CMH Fashion Week kicks off Oct. 12. Show designer and custom tailor Gary Jones tells us why the suit makes the man.

CMH Fashion Week, Columbus' official fashion week, kicks off Oct. 12. We caught up with the six designers and boutique owners participating in the second annual bridal runway show to chat wedding-day fashion and more. Here, custom tailor Gary Jones tells us why the suit makes the man.

What's your suit-making story?

I got my start about 10 years ago. When I was at Independence High School, when I put on a suit for my senior pictures, I noticed I went from "Gary" to "Mr. Jones." And all the females were saying "hello" in a different way.

My two mentors-including my uncle, who was an engineer-were always wearing suits. I realized that people who are successful wear suits. So I reached out to a tailor in Los Angeles and started working with him for about three years. Then I worked with someone in Washington, D.C. I started making suits part-time, working a third-shift job to make it all work. I'd take customer calls from a coffee shop at Easton and do trunk shows around town.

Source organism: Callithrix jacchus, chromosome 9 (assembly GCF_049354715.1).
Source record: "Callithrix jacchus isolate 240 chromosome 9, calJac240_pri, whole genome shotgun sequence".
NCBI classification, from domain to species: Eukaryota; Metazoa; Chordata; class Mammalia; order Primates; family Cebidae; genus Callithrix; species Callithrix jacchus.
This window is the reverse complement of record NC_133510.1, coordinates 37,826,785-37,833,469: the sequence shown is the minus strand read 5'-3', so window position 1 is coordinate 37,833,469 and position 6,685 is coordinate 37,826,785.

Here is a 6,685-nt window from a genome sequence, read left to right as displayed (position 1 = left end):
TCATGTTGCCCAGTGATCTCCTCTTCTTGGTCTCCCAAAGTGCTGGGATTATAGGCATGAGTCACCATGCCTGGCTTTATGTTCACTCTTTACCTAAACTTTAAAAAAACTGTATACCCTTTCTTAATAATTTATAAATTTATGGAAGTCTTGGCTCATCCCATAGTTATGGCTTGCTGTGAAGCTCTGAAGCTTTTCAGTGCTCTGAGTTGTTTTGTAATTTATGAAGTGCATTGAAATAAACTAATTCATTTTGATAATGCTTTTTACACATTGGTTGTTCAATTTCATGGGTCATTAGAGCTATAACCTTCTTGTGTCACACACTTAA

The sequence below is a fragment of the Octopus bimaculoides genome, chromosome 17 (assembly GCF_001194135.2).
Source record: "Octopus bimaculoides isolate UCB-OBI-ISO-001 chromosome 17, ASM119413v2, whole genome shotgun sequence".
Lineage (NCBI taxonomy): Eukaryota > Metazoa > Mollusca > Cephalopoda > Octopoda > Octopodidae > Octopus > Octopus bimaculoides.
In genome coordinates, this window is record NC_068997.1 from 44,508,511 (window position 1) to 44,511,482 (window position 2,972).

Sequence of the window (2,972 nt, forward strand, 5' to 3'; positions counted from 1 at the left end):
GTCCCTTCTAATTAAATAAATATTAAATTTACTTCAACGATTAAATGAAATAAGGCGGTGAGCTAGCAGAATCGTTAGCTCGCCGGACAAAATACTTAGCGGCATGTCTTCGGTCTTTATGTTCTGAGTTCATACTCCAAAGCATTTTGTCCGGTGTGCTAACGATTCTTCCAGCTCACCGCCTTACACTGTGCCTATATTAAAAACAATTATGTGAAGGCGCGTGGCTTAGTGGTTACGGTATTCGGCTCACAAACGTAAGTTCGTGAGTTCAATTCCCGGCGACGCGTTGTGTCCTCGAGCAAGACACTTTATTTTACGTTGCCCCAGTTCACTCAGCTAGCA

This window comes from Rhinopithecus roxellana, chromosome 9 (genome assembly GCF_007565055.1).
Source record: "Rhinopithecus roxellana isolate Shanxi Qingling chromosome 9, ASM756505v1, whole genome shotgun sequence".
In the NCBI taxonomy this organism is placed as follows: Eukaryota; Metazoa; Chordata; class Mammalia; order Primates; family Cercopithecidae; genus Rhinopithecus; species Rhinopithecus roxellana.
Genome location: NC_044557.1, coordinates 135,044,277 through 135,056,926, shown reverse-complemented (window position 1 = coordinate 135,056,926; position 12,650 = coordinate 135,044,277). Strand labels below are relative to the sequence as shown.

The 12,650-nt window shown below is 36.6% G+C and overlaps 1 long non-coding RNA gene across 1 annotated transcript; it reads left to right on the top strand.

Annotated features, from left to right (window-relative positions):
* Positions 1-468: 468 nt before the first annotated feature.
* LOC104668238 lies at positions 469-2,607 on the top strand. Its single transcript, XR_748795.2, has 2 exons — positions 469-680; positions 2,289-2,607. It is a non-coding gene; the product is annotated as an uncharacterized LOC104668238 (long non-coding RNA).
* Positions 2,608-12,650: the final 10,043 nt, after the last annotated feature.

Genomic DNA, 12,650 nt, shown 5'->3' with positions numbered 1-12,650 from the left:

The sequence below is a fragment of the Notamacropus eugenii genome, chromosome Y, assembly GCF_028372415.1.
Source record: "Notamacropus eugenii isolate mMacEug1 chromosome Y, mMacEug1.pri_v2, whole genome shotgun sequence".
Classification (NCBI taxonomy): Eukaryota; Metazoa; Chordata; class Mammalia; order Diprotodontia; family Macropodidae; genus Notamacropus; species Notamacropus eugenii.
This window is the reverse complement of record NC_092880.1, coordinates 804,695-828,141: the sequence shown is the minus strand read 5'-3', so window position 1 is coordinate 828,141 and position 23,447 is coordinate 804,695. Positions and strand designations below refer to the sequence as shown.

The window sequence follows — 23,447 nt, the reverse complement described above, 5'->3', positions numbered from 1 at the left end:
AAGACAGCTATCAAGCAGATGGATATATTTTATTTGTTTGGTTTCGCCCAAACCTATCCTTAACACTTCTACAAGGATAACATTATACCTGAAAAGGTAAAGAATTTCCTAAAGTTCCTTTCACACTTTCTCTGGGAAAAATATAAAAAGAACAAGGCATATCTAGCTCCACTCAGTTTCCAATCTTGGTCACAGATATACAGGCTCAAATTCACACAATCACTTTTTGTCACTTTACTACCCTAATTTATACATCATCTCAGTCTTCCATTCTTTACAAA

In 2012, I did Phoenix Fashion Week and was one of the only male designers there. Then I came home and did CMH Fashion Week.

How'd you get into Phoenix Fashion Week?

Everything happened fast. I did my first tuxedo for a wedding and my groom loved it; it was a hit. I have a friend who knew about the fashion week, and told me I should try to get in. You have to send in examples of your work, so I had to ask my client to borrow his suit! I got it, boxed it, put together some branding materials and shipped it out there. And they loved it.

Describe your aesthetic.

I like my looks to be extremely classy but modern at the same time-nothing too cutting-edge. For me, it's about having transitional pieces that just fit well and create a well-tailored looks. From twill to velvet to oversize bowties … it's about having some nice color without being too over-the-top.

Who is your typical customer?

You know, you have to be a chameleon. You have to be able to design for whomever. But my typical client is a successful businessman who's a modern, classy dresser. Someone who wants a piece he can wear for the next 10 years.